In 1998 the leaseholder became Snežana Bulić, wife of a criminal Jusuf Bulić, who was killed that same year. "Stari Grad" was privatized by the "Midlend" company, but "Ruski Car" was excluded from the agreement and was separately sold by "Stari Grad" directly to Snežana Bulić in 2002 and the ownership later shifted to her son, Dragan Aca Bulić. Zoran Antonijević, whose father and other relatives constructed the building and were the owners since 1934, applied for the edifice to be returned to him when the process of the restitution of the confiscated properties began in Serbia. After the venue was sold, he filed a suite against "Stari Grad" and its successor. State Directory for properties issued a statement saying that the restitution law didn't exist at the time and that the property could be sold.In May 2012, Bulić leased the restaurant to the German Vapiano restaurant chain for 10 years. Vapiano reshuffled the venue, reopened it in June and changed its name. The public protested, asking that city, if nothing else, marks the façade with the name "Ruski Car", regardless of how the name of the restaurant may be changed, but city didn't do it. In August 2013, the court ruled, within the process for the tax evasion by Bulić, that the property was acquired by the criminal activities and ordered for the restaurant to be taken away from Bulić and placed under the administration of the Directory for the seized property. From that point, Vapiano stopped paying the rent and in April 2014 the Directory temporarily closed the restaurant. After reaching an agreement with Vapiano, the venue was reopen after a month and a half. In December 2014, after Bulić's appeal, the court returned the restaurant to him, until the final judgment is ruled. During these processes, some business data surfaced into the public. It turned out that Vapiano was paying €40,000 per moth, which is stupendously high for Belgrade. Vapiano claimed that the rate would become gradually lower, after reaching a total of €750,000. Due to the all data presented, including other unlikely sums like Vapiano's claim that in April-May 2014 they lost €200,000 due to the temporary closing or that they invested €1,2 million in adaptation of the restaurant, reporters discussed the possibility that the entire business is a money laundering scheme. In August 2014 Antonijević died, but his descendants continued the restitution process.Vapiano left the premises in January 2016 and by this time the state quit prosecuting Bulić for tax evasion so he remained the owner. The Antonijević family is still legally fighting for the building. There are several other examples in the Knez Mihailova and Obilićev Venac streets where nationalized property was sold in the late 1990s by the, so called, "Šešelj law", but the courts later annulled the contracts and returned the properties to the pre-war owners. In October 2016 news appeared claiming that the first Belgrade's Hard Rock Café will be open in the building of Ruski Car.In July 2019, new investor "Pensulo" reached an agreement with the tenants to reconstruct the restaurant area, promising they will preserve the appearance of the building, which should be obligatory by the law anyway as the building is protected. But the investor began to change the appearance of the building, both the exterior and the interior. First they removed the original exterior frieze made of wrought iron and demolished part of the wall on the Knez Mihailova side, to open a new door. A platform for the ventilation, 20 m2 (220 sq ft) large and weighing one ton, was placed on the 90 years old roof, which immediately began to leak. The tenants revoked their permission also claiming that the investor has no necessary permits from the protection institutes. The investor claims he has all the permits, including the one from the Ministry of Construction, but refused to produce any proof, while the ministry refused to respond whether they issued the permit or not.In December 2019, the renovated venue was re-opened under its old name, "Ruski Car".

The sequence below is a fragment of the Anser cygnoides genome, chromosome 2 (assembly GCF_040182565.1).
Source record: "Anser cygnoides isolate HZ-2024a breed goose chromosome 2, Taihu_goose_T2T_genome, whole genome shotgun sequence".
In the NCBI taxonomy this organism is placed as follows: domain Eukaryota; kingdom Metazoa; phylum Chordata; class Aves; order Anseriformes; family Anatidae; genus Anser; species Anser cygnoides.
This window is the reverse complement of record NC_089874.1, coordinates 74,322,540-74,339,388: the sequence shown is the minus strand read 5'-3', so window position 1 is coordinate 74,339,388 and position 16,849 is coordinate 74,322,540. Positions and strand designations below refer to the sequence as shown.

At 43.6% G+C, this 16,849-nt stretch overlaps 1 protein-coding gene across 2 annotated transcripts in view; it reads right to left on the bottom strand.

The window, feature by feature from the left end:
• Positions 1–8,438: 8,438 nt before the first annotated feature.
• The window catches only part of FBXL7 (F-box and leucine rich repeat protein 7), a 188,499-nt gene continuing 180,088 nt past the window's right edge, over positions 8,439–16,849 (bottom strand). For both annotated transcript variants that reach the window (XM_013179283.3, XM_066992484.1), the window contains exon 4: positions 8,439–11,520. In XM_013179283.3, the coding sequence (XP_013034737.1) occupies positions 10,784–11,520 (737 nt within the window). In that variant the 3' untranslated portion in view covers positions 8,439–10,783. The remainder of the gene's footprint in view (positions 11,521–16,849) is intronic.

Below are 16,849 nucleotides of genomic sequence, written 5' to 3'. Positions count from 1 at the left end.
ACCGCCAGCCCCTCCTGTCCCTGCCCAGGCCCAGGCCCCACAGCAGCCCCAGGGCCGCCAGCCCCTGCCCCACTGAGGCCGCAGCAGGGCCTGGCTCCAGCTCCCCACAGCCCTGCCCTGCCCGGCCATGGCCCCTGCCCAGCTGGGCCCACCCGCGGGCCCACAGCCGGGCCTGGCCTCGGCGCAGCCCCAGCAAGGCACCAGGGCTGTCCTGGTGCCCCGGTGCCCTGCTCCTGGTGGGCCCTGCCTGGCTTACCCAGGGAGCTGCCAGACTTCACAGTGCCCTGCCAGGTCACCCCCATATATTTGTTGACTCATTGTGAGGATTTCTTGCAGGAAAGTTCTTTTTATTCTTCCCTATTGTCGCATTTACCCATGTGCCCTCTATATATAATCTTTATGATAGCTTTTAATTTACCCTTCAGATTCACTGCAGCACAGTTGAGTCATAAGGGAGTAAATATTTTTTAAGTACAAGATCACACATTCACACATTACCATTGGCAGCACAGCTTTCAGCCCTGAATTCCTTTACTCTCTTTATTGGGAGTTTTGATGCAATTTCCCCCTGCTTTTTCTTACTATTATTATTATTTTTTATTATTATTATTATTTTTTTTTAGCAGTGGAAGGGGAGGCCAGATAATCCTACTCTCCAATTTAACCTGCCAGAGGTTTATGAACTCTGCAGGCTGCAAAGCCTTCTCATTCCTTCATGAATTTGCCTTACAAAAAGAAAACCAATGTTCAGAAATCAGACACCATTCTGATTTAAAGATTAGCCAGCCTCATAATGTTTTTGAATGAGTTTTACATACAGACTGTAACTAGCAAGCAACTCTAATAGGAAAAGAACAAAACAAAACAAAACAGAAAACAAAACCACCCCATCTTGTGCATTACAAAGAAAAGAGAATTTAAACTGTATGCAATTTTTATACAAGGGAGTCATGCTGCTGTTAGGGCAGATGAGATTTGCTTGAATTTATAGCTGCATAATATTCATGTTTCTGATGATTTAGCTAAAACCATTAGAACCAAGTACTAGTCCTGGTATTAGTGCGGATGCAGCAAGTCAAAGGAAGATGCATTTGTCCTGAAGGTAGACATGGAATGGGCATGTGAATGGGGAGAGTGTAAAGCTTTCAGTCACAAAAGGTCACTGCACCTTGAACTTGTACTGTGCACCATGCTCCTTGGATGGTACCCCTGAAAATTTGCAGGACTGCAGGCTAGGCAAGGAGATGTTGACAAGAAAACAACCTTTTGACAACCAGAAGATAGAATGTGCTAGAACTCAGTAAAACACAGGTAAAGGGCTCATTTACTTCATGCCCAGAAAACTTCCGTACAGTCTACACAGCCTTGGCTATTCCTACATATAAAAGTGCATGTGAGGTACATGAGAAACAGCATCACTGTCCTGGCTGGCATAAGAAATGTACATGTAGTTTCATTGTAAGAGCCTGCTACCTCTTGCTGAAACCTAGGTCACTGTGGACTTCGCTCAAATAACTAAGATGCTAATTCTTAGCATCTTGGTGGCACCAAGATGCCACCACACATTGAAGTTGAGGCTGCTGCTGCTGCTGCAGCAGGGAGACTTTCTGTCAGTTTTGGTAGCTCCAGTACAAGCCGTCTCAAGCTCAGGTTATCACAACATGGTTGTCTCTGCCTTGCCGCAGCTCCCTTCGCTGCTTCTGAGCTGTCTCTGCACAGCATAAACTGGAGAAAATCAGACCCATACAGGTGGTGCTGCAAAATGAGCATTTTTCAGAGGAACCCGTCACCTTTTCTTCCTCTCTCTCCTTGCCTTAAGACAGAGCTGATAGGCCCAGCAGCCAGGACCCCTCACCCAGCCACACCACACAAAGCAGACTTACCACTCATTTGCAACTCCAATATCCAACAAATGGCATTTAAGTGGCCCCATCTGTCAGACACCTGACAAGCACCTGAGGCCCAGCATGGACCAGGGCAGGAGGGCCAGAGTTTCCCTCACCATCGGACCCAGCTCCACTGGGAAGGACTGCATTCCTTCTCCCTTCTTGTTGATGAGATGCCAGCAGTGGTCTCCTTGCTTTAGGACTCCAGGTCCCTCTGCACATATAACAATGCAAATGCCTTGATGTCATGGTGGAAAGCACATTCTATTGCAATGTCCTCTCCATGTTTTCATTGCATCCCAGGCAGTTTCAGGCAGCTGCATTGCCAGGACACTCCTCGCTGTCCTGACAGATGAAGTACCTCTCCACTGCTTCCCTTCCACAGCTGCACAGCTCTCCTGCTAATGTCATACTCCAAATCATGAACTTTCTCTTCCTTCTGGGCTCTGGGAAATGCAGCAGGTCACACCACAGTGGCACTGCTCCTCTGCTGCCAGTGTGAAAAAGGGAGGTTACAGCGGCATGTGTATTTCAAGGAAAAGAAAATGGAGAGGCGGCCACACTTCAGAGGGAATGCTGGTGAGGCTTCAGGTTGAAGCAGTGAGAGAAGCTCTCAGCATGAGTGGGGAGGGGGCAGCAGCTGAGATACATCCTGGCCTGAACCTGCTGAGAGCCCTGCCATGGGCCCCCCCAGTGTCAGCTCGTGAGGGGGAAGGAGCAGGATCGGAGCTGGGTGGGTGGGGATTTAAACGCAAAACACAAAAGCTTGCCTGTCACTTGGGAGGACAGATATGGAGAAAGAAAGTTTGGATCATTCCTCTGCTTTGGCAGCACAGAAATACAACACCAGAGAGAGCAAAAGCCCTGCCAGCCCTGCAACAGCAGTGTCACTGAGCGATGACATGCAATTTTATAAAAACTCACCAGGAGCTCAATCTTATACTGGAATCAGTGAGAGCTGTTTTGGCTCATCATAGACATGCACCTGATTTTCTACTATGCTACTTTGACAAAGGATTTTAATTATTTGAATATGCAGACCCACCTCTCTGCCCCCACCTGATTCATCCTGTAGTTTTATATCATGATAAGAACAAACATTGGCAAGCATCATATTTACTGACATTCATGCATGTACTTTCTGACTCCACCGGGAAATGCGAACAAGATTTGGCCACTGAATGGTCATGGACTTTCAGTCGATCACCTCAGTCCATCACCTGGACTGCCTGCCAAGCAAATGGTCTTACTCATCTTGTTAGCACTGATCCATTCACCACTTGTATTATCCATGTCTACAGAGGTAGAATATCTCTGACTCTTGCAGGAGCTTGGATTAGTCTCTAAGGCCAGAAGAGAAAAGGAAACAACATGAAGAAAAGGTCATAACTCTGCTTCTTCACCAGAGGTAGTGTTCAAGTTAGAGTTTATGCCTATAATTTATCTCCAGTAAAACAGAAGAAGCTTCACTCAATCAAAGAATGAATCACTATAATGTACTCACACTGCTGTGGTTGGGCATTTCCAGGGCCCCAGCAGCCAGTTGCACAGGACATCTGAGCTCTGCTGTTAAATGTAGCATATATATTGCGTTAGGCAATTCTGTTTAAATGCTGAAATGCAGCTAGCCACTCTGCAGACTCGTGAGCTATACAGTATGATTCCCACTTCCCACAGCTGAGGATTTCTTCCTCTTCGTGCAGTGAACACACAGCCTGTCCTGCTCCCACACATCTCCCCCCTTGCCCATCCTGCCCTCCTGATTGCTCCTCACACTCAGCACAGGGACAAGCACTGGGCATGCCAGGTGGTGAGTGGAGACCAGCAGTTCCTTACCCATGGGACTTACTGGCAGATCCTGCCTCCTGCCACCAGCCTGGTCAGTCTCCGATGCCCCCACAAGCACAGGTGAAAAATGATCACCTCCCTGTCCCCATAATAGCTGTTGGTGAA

As a whole, the building has characteristics of academic mannerism and represents a typical large building erected in the city center in order to be rented. The decorations bear elements of neo-baroque in the design of the corner dome, whereas the corpus of the building is much closer to the academic variant of Art Nouveau, specifically the secession.
The tavern is situated within the Knez Mihailova Spatial Cultural-Historical Unit of Exceptional Importance, which was declared in 1979, by "The Official Gazette of the Socialist Republic of Serbia", No. 14/79.
The building itself was declared a cultural monument by the city's decision, announced in the "Official Gazette of the City of Belgrade", No. 16/87, from 10 July 1987.